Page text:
Fog covers the lower reaches of the San Bernard River near the Gulf of Mexico. (Photo by Kathy Adams Clark)

Fog covers the lower reaches of the San Bernard River near the Gulf of Mexico. (Photo by Kathy Adams Clark)

Seeing the San Bernard River flow unimpeded to the Gulf of Mexico is something of a miracle. The project, completed in March 2009, holds the promise for a 21st-Century renewal of the region where Stephen F. Austin issued his first land grants in the 1820s.

 

While revisiting the San Bernard River in southwest Brazoria County not long ago, I found the area replete with wildlife, Texas historic sites ready for exploration, and recreational activities like birding, paddling new canoe trails, sea kayaking, boating, fishing, photography, and shelling.

Mark Hazelrigg (a retired Dow chemist who spends much of his time volunteering at the San Bernard National Wildlife Refuge) and Jan Edwards (who along with her husband, Roy, helped found Friends Of the River San Bernard) enlightened me regarding the San Bernard’s past, present, and future.

The San Bernard River springs out of the ground in New Ulm and flows 120 miles to the Gulf of Mexico, along the way sustaining the Post Oak Savannah and the Columbia Bottomlands, an old-growth oak forest and wetlands under the protection of the San Bernard National Wildlife Refuge. When the Corps of Engineers diverted the nearby Brazos River in 1929, the sweep of silt from its new mouth progressively choked the mouth of the less powerful San Bernard River, four miles away. By 2006, the San Bernard no longer reached the sea.

During our morning drive around the San Bernard NWR, Hazelrigg explains the importance of the Texas Midcoast Refuge Complex (a string of three preserves—Brazoria, Big Boggy, and San Bernard—that dot the central Texas coast) and the Justin Hurst Wildlife Management Area. Without these preserves, thousands of migrating birds might have insufficient habitat. Some 320 bird species travel here from the continent’s northern reaches to escape cold winters; others from Central and South America and the Caribbean use the preserves as stopovers and resting places in the spring before their long flight to points as far north as Canada. This great convergence attracts up to 1,000 birders for the San Bernard NWR’s annual Migration Celebration in April.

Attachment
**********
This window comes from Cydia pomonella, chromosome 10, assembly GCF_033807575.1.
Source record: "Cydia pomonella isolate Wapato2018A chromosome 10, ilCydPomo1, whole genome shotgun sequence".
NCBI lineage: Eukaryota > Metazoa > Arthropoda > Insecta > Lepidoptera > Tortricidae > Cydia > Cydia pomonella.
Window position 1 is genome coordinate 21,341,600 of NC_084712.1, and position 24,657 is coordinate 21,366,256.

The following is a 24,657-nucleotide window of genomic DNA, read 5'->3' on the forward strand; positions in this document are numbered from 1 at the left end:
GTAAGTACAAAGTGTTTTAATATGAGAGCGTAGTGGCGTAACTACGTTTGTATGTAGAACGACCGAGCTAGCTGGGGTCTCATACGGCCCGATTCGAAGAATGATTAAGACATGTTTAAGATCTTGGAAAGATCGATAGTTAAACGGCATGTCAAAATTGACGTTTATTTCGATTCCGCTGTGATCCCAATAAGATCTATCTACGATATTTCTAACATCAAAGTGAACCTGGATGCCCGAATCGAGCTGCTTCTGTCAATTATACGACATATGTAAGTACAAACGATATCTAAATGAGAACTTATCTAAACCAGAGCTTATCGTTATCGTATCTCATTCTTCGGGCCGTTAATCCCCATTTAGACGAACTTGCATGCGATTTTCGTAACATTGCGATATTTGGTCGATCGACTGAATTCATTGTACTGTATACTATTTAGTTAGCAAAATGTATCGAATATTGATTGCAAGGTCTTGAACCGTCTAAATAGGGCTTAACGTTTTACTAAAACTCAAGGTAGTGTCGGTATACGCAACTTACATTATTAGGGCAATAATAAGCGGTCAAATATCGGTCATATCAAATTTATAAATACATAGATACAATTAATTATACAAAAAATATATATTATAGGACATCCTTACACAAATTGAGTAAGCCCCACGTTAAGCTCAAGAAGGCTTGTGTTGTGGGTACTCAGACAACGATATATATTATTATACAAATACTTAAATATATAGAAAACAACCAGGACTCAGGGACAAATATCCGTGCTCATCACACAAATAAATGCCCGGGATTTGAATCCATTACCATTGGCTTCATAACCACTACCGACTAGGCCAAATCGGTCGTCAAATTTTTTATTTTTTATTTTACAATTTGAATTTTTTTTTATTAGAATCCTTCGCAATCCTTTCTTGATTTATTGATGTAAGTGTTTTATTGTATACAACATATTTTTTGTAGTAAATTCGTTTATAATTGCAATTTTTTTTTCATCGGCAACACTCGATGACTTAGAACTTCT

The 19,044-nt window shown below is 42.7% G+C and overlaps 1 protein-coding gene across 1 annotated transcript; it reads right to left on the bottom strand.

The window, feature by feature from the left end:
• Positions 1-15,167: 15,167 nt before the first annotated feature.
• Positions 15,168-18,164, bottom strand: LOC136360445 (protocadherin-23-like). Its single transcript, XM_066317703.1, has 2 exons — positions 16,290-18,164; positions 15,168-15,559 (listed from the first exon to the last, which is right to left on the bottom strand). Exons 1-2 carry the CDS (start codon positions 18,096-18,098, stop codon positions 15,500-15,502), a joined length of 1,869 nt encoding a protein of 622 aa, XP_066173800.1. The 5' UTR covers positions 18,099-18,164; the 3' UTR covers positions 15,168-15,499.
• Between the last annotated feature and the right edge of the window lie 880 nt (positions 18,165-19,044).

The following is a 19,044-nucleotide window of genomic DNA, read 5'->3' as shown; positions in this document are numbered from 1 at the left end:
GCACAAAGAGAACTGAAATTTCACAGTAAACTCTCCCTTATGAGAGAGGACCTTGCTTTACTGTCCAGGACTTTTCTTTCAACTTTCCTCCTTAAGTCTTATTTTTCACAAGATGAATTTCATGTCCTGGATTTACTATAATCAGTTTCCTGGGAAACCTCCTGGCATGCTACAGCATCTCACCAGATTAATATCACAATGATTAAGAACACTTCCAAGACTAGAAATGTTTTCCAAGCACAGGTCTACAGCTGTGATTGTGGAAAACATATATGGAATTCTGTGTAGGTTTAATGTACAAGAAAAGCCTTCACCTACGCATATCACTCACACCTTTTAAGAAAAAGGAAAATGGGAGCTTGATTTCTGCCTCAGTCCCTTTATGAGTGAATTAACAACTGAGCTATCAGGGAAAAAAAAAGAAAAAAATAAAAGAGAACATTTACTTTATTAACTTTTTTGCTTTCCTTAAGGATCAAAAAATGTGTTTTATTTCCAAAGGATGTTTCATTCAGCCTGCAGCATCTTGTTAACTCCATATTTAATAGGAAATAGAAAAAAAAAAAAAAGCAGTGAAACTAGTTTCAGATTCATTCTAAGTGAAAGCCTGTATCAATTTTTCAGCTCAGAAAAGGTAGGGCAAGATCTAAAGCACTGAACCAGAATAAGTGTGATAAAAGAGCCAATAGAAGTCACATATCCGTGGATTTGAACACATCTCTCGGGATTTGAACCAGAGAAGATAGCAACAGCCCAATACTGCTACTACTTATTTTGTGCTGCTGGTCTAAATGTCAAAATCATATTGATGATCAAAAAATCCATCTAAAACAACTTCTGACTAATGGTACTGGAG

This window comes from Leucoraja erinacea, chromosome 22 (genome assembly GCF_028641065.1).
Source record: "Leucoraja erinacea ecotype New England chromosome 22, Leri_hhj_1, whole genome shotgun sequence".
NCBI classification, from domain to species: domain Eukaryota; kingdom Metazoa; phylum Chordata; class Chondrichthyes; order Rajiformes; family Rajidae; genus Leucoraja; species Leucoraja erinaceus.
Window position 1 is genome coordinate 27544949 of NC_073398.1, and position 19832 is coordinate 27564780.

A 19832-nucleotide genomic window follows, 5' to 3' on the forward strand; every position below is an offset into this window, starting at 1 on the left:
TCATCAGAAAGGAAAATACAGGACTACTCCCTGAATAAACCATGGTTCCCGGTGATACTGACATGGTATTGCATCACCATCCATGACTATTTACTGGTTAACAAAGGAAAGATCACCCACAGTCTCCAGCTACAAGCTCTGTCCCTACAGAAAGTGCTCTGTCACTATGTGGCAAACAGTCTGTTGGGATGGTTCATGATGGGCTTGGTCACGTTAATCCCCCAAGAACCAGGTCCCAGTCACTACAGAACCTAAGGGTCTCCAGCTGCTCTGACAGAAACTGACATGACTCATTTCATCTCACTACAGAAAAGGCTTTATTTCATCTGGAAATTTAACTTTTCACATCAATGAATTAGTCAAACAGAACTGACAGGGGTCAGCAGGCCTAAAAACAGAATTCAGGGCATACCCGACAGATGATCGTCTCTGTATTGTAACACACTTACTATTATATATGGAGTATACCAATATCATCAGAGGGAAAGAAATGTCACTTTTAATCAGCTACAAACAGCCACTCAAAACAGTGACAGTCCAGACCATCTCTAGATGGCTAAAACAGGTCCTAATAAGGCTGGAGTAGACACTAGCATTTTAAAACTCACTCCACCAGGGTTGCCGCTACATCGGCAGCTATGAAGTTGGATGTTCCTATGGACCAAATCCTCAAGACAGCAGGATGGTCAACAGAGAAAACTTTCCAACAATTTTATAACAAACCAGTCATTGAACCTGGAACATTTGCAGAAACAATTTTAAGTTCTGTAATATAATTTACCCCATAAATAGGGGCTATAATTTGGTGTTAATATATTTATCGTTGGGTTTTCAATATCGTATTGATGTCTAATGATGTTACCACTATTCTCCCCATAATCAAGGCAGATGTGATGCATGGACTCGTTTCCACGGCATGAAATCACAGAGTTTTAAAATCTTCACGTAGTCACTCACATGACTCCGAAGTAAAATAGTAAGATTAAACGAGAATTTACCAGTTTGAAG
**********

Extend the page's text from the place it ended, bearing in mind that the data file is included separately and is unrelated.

Hazelrigg shows me visitor-access points at the refuge: the trail along the three ponds at Wolfweed Wetlands; the pier, boat ramp, trail, and fishing area of Cedar Lake Creek; the auto tour around Moccasin Pond; and the trail at Cow Trap Marsh.

To learn more about the area, I meet Jan Edwards at her home, a former shrimper’s cabin overlooking the San Bernard at River’s End, which she and her husband, Roy, renovated several years ago.

We stop by the Circle Bar C fishing camp, which opened as a result of the San Bernard’s new life. A steady stream of recreational fishermen has returned since the river reopened.

“Mom used to bring me here fishing as a kid,” says the new owner, 35-year-old Kelly Chapman, who grew up in nearby Wharton.

Chapman pulls out a black-and-white photo of a pretty, young girl fishing on the river. “That’s my Mom when she used to fish here,” he says. Then he reveals a snapshot of her taken more recently, when she snagged the biggest fish she’d ever caught from the dock here.

Standing beside the bait tanks full of fish, Chapman says that most weekends he sells out of everything—fresh table shrimp, live bait, frozen shrimp, and crab.

With Willie Nelson playing on the sound system in the background, Chapman talks about further renovations and how the locals next door have returned and adopted him as family. He also shares his concerns: Will the river stay open? In the last few weeks the sands had been shifting in the stabilization process; at times the new mouth was six feet deep, then only 18 inches deep.

I look beyond us toward the river, and this evening, the San Bernard flows swiftly.

As we leave the refuge, we pass a thick stand of oaks that protects a treasure inside: Texas’ largest tree and the Texas state champion live oak, “Big Tree.”

Before the light fades, I call it a day, say goodbye to my friends at River’s End, and drive back to Houston. On Texas 288, I pass the larger-than-life statue of Stephen F. Austin created by Houston sculptor David Adickes. Austin stands erect, facing the setting sun. I think about the new life coming to the San Bernard River, and the life that’s always been there, and remember the quote by Leonardo da Vinci that Jan Edwards shared: “When you put your hand in a flowing stream, you touch the last that has gone before and the first of what is still to come.”

 

From the March 2010 issue
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